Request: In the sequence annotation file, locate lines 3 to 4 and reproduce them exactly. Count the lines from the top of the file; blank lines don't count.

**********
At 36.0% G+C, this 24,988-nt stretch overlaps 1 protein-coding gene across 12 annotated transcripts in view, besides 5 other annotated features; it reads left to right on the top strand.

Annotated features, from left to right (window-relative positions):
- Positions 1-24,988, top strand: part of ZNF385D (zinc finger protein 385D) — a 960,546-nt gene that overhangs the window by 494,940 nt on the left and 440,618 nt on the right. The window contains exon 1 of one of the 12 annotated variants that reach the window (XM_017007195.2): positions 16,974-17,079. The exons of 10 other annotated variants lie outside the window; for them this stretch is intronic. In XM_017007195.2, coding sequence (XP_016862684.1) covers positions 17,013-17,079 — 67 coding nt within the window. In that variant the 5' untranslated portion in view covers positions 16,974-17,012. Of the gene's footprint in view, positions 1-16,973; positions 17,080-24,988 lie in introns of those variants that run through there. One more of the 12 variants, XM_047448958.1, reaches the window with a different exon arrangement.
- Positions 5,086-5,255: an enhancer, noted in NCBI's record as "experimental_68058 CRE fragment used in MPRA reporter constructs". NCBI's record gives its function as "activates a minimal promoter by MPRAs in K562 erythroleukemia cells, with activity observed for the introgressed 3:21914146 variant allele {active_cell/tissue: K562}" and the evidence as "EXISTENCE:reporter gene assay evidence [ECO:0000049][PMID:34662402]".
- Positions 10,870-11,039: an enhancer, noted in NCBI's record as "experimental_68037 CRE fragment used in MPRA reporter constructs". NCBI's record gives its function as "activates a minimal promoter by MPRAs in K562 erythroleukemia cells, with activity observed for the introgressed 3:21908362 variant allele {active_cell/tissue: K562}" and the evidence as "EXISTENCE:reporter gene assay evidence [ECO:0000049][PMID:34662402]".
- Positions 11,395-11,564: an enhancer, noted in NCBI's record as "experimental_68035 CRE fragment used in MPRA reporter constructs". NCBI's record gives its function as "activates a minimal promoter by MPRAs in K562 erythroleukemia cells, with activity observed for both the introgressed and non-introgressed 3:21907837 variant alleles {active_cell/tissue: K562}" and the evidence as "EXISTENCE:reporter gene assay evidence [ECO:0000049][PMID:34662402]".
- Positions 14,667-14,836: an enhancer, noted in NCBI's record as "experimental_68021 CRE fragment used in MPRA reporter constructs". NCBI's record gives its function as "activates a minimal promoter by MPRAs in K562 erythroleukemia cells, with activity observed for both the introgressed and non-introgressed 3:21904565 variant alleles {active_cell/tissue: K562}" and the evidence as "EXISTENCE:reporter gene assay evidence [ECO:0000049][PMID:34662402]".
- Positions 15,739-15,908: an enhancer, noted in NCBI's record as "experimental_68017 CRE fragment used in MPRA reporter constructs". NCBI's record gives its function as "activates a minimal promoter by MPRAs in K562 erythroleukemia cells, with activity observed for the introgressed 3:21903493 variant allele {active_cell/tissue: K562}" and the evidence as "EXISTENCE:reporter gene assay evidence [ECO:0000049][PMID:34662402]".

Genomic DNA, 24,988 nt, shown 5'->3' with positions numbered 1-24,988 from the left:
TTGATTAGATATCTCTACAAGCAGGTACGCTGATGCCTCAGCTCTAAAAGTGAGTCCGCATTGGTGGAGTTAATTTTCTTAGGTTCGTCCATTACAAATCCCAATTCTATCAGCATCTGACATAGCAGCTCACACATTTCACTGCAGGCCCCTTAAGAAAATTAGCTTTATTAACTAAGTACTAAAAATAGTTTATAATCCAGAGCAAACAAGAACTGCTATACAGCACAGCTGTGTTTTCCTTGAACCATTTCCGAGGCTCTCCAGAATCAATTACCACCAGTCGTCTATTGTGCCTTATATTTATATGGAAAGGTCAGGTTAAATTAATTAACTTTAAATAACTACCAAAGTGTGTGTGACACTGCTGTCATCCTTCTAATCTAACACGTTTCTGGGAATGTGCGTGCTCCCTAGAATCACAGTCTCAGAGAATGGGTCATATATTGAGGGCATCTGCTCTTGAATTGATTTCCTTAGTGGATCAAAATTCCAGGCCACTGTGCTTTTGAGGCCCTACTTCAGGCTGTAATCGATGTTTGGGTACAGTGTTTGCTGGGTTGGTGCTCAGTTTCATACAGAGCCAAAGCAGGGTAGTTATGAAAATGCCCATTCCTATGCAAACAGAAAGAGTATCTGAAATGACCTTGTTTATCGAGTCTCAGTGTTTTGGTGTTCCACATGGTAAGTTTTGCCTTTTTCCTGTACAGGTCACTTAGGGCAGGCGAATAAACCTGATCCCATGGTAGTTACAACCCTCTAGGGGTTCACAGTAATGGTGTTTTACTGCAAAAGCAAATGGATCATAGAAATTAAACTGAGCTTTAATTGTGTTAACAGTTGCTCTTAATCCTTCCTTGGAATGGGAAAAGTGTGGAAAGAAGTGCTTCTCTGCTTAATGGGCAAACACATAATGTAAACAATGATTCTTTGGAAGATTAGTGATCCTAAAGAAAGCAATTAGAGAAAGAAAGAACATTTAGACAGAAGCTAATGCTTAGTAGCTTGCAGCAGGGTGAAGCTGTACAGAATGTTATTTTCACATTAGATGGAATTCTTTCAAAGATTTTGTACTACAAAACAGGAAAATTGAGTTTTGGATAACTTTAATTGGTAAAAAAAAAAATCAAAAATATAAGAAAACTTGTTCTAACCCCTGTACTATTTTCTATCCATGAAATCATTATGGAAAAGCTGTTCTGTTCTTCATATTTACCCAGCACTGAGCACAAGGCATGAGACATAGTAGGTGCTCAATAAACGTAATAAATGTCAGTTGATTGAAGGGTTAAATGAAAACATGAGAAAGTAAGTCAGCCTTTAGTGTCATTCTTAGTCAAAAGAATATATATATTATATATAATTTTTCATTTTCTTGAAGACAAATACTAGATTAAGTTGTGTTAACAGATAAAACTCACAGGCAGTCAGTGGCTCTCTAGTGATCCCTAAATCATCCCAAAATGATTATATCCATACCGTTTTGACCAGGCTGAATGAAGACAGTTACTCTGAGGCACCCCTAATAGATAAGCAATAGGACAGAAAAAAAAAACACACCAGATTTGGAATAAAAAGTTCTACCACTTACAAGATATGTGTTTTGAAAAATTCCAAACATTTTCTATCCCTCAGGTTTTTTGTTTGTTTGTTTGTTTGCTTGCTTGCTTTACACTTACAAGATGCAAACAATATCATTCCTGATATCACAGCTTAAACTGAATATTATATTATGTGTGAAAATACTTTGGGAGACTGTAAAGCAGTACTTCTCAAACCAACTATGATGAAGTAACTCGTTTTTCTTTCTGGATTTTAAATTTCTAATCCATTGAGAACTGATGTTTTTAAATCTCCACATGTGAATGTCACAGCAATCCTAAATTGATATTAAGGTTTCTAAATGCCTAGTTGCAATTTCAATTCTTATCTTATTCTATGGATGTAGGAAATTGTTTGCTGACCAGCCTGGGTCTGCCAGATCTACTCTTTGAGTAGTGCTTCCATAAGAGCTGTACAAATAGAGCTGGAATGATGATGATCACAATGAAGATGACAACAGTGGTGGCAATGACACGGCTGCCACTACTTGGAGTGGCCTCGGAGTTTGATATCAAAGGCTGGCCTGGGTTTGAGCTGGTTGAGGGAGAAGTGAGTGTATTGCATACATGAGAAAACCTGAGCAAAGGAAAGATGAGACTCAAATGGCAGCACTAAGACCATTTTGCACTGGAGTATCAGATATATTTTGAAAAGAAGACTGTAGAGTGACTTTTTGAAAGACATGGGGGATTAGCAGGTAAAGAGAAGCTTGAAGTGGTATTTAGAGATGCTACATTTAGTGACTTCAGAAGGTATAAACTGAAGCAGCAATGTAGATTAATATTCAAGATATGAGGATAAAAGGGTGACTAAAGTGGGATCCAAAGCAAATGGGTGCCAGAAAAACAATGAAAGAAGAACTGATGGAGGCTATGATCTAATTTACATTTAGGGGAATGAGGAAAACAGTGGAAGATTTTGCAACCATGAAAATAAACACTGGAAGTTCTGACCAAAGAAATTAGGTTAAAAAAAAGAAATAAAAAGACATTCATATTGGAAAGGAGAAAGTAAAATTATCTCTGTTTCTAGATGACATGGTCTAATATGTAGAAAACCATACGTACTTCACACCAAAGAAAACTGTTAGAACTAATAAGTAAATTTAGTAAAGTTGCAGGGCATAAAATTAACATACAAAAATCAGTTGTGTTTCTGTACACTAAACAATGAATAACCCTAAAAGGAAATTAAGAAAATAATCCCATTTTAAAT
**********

- Positions 1-24,988, top strand: part of ZNF385D (zinc finger protein 385D) — a 960,546-nt gene that overhangs the window by 494,940 nt on the left and 440,618 nt on the right. The window contains exon 1 of one of the 12 annotated variants that reach the window (XM_017007195.2): positions 16,974-17,079. The exons of 10 other annotated variants lie outside the window; for them this stretch is intronic. In XM_017007195.2, coding sequence (XP_016862684.1) covers positions 17,013-17,079 — 67 coding nt within the window. In that variant the 5' untranslated portion in view covers positions 16,974-17,012. Of the gene's footprint in view, positions 1-16,973; positions 17,080-24,988 lie in introns of those variants that run through there. One more of the 12 variants, XM_047448958.1, reaches the window with a different exon arrangement.
- Positions 5,086-5,255: an enhancer, noted in NCBI's record as "experimental_68058 CRE fragment used in MPRA reporter constructs". NCBI's record gives its function as "activates a minimal promoter by MPRAs in K562 erythroleukemia cells, with activity observed for the introgressed 3:21914146 variant allele {active_cell/tissue: K562}" and the evidence as "EXISTENCE:reporter gene assay evidence [ECO:0000049][PMID:34662402]".